HARVARD -- Selectmen at their meeting Friday morning scanned a list of capital projects submitted to the Capital Planning and Investment Committee for the next five years. Chairwoman Marie Sobalvarro asked for input and the board agreed to review the list for later discussion, targeting departments under their jurisdiction first.
Sobalvarro noted that it's not the "sole responsibility" of the CPIC to stage the timing schedule for such projects.
Selectman Ron Ricci agreed, adding that it was good to see a "separate document" for departments the board is responsible for as well as other projects aiming for the long-term to-do list, to get a sense of the big picture as it develops.
But Ricci said none of the projects should be viewed as a "done deal" simply because CPIC has a list of proposals on the table. "That should be made clear," he said. "We need to analyze" the proposed projects with an eye to using the town's "scarce funds" wisely.
Selectman Lucy Wallace would have liked to see cost and timing included for school projects on the CPIC list, "so we can see how they intersect."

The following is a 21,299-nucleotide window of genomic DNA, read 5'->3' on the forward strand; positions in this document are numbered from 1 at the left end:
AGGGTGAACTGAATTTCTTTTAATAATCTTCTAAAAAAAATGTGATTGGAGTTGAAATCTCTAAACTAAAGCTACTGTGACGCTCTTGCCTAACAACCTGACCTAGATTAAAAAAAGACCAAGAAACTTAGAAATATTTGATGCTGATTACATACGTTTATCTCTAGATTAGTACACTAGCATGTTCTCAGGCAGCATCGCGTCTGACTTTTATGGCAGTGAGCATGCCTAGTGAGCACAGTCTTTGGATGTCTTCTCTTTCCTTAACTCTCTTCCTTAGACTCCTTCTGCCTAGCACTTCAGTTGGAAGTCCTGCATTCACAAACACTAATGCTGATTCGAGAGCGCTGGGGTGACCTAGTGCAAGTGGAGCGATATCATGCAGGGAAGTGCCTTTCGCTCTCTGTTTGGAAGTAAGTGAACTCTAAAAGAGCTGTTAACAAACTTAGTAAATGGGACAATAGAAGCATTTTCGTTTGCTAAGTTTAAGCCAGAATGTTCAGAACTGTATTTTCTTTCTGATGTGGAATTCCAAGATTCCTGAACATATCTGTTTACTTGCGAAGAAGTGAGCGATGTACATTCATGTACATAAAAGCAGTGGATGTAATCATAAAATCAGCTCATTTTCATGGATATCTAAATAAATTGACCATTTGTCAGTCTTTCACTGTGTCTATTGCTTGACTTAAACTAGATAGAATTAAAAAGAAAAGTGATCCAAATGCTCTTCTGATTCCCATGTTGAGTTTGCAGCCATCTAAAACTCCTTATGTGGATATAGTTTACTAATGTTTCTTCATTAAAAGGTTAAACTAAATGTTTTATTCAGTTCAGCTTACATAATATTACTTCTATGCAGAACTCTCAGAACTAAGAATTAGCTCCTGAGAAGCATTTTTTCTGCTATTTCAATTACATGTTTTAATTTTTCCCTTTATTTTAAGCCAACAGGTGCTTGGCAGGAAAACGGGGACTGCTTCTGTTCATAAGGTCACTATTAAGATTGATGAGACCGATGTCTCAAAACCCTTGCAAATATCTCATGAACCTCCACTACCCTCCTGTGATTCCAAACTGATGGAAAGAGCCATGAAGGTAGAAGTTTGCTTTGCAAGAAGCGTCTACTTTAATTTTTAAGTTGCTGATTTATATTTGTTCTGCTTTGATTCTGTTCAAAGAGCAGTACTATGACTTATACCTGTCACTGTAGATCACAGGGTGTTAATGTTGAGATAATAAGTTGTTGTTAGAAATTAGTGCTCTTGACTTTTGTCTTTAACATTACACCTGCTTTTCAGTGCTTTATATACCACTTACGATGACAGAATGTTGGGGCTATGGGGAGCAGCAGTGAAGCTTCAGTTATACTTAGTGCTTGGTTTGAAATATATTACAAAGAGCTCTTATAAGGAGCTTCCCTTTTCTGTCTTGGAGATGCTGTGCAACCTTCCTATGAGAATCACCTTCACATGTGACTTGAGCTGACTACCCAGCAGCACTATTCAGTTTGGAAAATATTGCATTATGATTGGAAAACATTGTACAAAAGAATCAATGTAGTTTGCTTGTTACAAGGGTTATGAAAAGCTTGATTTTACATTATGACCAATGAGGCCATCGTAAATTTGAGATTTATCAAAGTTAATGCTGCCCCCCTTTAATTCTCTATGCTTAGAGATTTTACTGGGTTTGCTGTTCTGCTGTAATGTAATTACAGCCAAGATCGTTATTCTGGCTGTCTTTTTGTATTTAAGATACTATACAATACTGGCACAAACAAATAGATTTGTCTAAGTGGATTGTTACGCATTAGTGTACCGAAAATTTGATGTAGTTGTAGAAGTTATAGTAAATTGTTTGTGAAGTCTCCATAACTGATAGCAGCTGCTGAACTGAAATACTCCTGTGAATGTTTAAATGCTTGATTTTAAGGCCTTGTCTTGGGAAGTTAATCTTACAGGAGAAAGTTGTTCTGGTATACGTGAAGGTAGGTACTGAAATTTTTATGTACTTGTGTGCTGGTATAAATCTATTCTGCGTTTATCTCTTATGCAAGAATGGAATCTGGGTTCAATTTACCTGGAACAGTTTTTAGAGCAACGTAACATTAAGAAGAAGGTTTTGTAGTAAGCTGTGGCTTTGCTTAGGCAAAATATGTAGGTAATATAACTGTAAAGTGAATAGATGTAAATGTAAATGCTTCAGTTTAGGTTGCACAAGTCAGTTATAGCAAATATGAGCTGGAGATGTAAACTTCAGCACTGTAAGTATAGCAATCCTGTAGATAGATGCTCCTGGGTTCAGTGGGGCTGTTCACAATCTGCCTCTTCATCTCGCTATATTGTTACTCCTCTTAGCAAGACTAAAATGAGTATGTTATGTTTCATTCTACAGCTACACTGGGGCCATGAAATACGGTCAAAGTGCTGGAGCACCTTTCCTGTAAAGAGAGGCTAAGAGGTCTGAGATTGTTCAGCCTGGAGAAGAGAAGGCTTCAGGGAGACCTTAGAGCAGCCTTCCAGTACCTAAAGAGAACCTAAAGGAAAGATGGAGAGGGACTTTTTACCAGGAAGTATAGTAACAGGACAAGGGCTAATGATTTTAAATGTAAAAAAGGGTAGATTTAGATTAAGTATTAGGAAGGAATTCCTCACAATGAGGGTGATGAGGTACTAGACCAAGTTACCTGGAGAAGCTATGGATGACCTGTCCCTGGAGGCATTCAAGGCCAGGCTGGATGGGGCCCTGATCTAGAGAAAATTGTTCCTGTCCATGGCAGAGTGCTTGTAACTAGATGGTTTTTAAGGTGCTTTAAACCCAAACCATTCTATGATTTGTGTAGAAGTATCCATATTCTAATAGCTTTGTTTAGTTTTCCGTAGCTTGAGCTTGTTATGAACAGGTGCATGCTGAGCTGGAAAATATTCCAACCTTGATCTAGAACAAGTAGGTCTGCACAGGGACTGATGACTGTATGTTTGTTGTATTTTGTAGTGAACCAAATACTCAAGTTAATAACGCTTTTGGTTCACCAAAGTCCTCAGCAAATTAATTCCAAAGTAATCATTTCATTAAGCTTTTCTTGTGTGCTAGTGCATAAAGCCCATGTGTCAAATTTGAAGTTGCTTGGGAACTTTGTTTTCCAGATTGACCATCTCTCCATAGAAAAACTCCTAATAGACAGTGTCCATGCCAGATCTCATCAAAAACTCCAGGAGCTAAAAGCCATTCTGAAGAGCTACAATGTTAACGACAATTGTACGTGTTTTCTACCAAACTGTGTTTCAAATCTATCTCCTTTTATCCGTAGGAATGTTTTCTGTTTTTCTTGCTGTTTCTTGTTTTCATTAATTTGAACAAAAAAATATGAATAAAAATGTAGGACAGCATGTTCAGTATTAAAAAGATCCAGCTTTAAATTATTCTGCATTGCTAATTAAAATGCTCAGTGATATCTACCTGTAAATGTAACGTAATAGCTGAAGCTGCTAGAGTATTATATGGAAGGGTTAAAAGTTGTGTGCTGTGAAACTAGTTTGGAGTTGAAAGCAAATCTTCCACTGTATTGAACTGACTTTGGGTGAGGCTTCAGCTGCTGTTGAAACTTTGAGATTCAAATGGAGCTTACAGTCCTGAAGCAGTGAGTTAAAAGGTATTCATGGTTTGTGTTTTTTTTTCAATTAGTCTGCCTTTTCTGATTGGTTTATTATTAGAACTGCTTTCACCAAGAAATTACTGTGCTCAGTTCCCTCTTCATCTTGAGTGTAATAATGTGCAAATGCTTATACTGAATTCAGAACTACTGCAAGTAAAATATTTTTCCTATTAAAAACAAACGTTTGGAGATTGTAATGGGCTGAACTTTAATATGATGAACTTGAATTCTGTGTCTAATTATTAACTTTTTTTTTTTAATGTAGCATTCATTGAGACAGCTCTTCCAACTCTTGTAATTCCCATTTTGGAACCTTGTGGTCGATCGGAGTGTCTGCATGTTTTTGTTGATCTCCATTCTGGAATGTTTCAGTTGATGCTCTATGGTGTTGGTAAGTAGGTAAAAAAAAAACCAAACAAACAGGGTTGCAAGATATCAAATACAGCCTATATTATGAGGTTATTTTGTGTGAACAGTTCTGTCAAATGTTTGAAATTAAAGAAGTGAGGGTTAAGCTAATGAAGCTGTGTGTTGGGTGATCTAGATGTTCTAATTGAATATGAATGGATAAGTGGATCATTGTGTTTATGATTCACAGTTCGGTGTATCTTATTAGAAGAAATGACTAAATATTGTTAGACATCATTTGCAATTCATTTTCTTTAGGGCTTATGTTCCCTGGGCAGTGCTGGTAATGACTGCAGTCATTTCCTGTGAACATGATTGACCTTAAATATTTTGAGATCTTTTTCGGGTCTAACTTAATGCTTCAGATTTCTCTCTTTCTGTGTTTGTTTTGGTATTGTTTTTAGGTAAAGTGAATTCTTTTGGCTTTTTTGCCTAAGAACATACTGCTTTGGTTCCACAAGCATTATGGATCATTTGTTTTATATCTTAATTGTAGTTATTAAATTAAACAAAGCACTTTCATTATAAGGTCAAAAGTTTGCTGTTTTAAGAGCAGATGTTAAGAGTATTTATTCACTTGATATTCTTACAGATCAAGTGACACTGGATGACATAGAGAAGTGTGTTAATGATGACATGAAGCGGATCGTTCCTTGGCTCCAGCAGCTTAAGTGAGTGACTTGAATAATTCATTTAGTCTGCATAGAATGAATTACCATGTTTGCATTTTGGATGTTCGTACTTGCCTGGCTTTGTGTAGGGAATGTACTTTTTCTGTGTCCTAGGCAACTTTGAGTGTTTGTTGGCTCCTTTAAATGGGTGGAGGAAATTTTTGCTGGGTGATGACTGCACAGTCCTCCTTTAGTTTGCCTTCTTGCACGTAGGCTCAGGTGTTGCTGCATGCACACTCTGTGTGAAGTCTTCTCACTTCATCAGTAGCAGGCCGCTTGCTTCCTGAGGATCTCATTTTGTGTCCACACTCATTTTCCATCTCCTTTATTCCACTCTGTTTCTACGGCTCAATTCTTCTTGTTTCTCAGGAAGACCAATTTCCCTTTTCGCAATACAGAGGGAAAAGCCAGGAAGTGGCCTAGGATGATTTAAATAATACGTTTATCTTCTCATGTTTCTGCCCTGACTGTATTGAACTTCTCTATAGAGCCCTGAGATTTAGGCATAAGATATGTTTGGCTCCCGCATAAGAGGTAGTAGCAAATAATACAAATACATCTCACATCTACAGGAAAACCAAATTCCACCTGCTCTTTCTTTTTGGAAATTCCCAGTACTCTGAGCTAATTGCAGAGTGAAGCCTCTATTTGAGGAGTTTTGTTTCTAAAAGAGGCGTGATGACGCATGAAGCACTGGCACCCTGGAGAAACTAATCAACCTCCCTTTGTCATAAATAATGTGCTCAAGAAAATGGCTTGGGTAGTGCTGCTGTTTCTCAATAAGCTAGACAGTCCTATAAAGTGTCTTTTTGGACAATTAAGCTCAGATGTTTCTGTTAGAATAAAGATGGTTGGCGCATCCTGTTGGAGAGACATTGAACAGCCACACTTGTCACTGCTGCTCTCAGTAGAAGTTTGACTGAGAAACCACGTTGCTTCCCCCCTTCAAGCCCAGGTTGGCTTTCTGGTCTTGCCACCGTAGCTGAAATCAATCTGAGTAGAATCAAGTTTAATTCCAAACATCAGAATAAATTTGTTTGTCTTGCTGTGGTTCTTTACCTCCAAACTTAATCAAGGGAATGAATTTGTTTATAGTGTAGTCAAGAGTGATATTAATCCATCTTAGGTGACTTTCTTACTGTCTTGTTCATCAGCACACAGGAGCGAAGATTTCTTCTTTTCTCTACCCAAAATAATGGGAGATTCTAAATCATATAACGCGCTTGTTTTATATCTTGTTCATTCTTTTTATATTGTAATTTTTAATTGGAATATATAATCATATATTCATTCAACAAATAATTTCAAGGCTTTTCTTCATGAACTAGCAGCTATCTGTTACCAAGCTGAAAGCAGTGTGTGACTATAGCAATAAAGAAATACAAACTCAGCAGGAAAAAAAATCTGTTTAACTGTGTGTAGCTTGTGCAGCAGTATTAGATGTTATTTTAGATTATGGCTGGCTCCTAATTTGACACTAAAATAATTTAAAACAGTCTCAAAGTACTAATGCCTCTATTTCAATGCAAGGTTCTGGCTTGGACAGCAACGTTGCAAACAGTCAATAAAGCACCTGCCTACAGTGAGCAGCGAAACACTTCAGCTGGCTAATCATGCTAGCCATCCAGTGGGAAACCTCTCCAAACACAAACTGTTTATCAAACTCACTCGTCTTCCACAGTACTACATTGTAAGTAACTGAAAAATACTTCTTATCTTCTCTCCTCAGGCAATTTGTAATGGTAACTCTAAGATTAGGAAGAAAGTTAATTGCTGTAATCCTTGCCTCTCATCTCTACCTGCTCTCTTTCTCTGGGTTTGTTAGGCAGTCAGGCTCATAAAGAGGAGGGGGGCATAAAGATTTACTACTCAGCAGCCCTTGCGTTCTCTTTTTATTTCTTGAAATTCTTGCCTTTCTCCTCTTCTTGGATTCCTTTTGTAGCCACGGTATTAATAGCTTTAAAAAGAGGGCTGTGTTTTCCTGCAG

Sobalvarro agreed it would be helpful to have all the information in one place, but as far as the CPIC list goes, she said, it's pretty much what you see is what you get.
Still, she'd like to see the municipal debt schedule aligned with the project timeline, showing when debt service figures change or debts expire.
Town Administrator Tim Bragan said that he and Finance Director Lorraine Leonard are working on that, "with today's numbers," so that capital projects can be weighed and prioritized based on need and importance.
Selectman Leo Blair suggested upending the practice of "budgeting in reverse" in favor of "cash flow projections" that would align project planning with available cash.
Blair was also critical of the term "debt exclusion," which he views as misleading. "Showing retiring debt is good but a tax is a tax," he said.
Bragan said the term applies to provisions in Massachusetts law Proposition 2/1/2 and that the state added it to the municipal lexicon, not the town.
But Blair said the budget and capital planning process both seem to tackle issues tail end first when it should be the other way around. "Somehow, it gets decided that something is important" he said, but when it's presented to the people, they say otherwise. By then, a lot of planning might have gone into a proposed project, with money spent in the process.
The bottom line is there's only so much cash available and people should know that up front, rather than seeing things through the rear view mirror, Blair said.
Sobalvarro wrapped up the discussion. Selectmen should meet with other boards and committees with projects on the CPIC list to hash out the issues, she said.